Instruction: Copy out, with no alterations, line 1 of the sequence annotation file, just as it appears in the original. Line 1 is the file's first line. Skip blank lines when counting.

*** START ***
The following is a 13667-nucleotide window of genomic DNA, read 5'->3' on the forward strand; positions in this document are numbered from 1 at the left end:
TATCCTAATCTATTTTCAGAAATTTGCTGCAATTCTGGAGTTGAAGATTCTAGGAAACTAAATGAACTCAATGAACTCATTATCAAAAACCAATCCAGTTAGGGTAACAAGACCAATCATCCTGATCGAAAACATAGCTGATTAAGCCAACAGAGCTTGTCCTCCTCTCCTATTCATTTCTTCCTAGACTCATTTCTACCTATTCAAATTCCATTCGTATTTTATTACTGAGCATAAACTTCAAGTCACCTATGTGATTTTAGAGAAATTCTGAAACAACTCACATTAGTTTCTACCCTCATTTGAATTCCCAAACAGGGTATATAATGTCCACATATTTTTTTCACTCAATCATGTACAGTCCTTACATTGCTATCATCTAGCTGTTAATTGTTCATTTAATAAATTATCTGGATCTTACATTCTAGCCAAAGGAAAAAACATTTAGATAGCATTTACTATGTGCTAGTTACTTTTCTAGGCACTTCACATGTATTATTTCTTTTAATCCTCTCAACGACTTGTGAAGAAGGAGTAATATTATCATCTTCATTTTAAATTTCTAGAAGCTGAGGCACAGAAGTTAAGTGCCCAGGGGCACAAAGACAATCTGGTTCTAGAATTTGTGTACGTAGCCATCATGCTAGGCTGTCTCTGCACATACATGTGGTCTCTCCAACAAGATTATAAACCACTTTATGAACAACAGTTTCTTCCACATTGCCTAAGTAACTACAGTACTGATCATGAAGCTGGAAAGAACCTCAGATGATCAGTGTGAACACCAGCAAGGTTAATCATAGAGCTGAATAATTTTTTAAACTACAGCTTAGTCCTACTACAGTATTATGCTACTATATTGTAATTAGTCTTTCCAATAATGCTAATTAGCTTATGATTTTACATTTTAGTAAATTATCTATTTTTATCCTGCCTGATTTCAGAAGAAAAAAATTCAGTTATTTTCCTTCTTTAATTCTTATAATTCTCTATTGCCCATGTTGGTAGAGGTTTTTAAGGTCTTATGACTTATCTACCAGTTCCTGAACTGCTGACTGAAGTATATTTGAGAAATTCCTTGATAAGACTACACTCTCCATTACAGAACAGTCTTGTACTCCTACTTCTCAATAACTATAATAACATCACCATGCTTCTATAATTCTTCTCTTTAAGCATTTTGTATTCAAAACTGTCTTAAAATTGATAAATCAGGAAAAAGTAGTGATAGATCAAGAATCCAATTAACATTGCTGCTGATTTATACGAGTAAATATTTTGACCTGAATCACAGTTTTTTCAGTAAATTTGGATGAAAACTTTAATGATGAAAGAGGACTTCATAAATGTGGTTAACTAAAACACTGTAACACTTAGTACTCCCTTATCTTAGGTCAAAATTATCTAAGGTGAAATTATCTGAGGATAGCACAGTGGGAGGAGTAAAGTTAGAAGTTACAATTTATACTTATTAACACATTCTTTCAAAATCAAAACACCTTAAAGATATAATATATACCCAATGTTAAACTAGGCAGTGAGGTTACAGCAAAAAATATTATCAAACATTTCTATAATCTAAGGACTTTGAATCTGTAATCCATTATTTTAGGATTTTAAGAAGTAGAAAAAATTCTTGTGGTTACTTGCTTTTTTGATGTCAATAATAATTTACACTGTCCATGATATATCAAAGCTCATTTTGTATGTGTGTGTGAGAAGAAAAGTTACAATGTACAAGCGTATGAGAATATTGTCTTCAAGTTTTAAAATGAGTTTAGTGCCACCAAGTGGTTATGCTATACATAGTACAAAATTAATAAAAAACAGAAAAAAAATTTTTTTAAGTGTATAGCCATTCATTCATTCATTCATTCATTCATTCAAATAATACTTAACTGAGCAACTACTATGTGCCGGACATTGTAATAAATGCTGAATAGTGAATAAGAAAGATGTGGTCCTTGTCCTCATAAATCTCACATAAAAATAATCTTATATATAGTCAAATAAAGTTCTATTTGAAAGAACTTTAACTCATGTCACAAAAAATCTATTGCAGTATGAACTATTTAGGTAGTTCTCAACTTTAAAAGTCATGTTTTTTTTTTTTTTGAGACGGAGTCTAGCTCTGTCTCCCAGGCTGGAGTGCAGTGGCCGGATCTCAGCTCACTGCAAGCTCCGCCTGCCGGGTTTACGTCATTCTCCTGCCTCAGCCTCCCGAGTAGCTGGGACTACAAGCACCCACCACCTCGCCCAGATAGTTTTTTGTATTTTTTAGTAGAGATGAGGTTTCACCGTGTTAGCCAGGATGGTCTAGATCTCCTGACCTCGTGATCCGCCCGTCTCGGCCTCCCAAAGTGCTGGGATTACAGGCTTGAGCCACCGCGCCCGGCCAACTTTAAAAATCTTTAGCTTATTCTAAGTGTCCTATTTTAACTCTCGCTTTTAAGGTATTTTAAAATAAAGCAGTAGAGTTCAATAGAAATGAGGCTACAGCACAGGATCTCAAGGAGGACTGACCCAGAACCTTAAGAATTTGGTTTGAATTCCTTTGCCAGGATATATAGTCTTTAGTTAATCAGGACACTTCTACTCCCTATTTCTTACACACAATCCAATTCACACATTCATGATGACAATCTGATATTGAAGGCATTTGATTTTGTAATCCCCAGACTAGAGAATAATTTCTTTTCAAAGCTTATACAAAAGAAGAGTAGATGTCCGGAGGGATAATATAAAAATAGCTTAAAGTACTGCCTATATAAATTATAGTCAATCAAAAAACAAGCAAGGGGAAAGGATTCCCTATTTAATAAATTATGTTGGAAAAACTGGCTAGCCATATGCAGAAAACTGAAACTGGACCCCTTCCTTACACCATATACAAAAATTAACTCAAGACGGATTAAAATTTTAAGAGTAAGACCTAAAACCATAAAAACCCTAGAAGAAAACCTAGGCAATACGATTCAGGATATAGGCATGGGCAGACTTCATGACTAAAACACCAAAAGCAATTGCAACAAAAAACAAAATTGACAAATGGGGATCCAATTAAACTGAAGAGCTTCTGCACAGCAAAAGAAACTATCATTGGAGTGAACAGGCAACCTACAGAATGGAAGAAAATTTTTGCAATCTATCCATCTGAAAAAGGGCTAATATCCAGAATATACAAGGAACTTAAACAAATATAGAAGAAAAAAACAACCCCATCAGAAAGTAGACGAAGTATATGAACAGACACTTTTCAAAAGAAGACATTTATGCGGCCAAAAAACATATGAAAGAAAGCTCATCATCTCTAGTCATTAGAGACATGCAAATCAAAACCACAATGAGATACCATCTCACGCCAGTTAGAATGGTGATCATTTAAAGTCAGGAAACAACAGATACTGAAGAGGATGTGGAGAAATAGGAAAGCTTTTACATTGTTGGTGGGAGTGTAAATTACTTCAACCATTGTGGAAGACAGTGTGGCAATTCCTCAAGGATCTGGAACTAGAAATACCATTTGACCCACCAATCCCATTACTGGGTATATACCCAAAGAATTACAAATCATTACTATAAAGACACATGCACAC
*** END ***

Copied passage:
The following is a 13667-nucleotide window of genomic DNA, read 5'->3' on the forward strand; positions in this document are numbered from 1 at the left end: